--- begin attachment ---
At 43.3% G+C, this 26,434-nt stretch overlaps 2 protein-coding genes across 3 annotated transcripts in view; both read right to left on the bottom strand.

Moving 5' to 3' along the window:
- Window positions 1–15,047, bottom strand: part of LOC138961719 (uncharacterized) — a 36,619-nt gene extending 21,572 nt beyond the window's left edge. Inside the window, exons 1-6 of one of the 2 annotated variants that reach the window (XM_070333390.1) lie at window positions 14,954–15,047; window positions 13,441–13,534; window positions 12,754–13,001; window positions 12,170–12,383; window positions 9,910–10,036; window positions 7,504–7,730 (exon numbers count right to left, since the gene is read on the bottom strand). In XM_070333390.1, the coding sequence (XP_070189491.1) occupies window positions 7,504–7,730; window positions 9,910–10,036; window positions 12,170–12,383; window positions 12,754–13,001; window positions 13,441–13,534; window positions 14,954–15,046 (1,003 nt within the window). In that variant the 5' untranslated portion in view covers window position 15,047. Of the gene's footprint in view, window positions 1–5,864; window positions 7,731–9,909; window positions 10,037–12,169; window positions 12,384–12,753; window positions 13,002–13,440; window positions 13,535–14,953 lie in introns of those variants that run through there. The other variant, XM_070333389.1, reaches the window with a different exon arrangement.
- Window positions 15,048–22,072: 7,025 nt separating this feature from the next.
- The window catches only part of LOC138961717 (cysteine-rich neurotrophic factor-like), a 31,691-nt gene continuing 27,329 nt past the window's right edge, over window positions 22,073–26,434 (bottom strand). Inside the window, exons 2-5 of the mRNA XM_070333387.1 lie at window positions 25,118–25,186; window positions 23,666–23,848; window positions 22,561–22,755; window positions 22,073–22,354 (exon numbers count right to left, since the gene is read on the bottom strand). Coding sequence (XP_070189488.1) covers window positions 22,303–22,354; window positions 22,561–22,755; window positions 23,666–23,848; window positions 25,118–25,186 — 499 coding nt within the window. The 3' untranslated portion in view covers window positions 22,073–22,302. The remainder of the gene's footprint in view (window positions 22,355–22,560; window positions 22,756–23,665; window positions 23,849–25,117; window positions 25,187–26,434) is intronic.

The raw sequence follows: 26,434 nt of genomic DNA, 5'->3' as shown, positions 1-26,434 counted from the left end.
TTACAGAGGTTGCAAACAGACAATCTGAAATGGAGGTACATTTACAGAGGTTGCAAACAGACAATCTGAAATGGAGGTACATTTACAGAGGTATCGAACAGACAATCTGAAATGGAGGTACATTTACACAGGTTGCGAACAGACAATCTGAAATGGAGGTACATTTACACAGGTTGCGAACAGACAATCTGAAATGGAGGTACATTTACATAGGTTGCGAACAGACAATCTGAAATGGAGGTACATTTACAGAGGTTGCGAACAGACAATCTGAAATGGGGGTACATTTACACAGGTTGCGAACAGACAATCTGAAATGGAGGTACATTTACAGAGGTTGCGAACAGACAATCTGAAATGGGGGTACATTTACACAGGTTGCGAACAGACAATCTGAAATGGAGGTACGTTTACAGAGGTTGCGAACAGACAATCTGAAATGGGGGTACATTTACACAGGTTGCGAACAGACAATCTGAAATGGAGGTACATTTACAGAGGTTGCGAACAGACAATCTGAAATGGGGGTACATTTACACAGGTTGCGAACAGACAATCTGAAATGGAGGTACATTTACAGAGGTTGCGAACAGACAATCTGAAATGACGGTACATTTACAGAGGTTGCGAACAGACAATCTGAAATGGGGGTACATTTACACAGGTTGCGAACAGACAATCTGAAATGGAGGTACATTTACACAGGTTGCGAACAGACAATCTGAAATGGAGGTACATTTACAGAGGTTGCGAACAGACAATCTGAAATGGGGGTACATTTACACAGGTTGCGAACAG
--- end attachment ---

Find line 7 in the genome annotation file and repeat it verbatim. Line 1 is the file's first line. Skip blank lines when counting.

TTACAGAGGTTGCAAACAGACAATCTGAAATGGAGGTACATTTACAGAGGTTGCAAACAGACAATCTGAAATGGAGGTACATTTACAGAGGTATCGAACAGACAATCTGAAATGGAGGTACATTTACACAGGTTGCGAACAGACAATCTGAAATGGAGGTACATTTACACAGGTTGCGAACAGACAATCTGAAATGGAGGTACATTTACATAGGTTGCGAACAGACAATCTGAAATGGAGGTACATTTACAGAGGTTGCGAACAGACAATCTGAAATGGGGGTACATTTACACAGGTTGCGAACAGACAATCTGAAATGGAGGTACATTTACAGAGGTTGCGAACAGACAATCTGAAATGGGGGTACATTTACACAGGTTGCGAACAGACAATCTGAAATGGAGGTACGTTTACAGAGGTTGCGAACAGACAATCTGAAATGGGGGTACATTTACACAGGTTGCGAACAGACAATCTGAAATGGAGGTACATTTACAGAGGTTGCGAACAGACAATCTGAAATGGGGGTACATTTACACAGGTTGCGAACAGACAATCTGAAATGGAGGTACATTTACAGAGGTTGCGAACAGACAATCTGAAATGACGGTACATTTACAGAGGTTGCGAACAGACAATCTGAAATGGGGGTACATTTACACAGGTTGCGAACAGACAATCTGAAATGGAGGTACATTTACACAGGTTGCGAACAGACAATCTGAAATGGAGGTACATTTACAGAGGTTGCGAACAGACAATCTGAAATGGGGGTACATTTACACAGGTTGCGAACAG